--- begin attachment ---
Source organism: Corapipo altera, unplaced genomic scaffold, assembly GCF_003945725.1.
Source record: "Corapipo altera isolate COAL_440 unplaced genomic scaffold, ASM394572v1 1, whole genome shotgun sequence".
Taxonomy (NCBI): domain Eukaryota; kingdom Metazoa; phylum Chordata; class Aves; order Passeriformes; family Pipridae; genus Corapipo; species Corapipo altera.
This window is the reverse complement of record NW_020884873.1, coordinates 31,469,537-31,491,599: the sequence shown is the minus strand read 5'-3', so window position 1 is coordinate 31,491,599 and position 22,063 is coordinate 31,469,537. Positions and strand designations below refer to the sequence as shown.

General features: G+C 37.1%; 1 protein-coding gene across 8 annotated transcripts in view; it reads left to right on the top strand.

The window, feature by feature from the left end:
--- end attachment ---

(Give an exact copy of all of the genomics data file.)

Source organism: Corapipo altera, unplaced genomic scaffold, assembly GCF_003945725.1.
Source record: "Corapipo altera isolate COAL_440 unplaced genomic scaffold, ASM394572v1 1, whole genome shotgun sequence".
Taxonomy (NCBI): domain Eukaryota; kingdom Metazoa; phylum Chordata; class Aves; order Passeriformes; family Pipridae; genus Corapipo; species Corapipo altera.
This window is the reverse complement of record NW_020884873.1, coordinates 31,469,537-31,491,599: the sequence shown is the minus strand read 5'-3', so window position 1 is coordinate 31,491,599 and position 22,063 is coordinate 31,469,537. Positions and strand designations below refer to the sequence as shown.

General features: G+C 37.1%; 1 protein-coding gene across 8 annotated transcripts in view; it reads left to right on the top strand.

The window, feature by feature from the left end: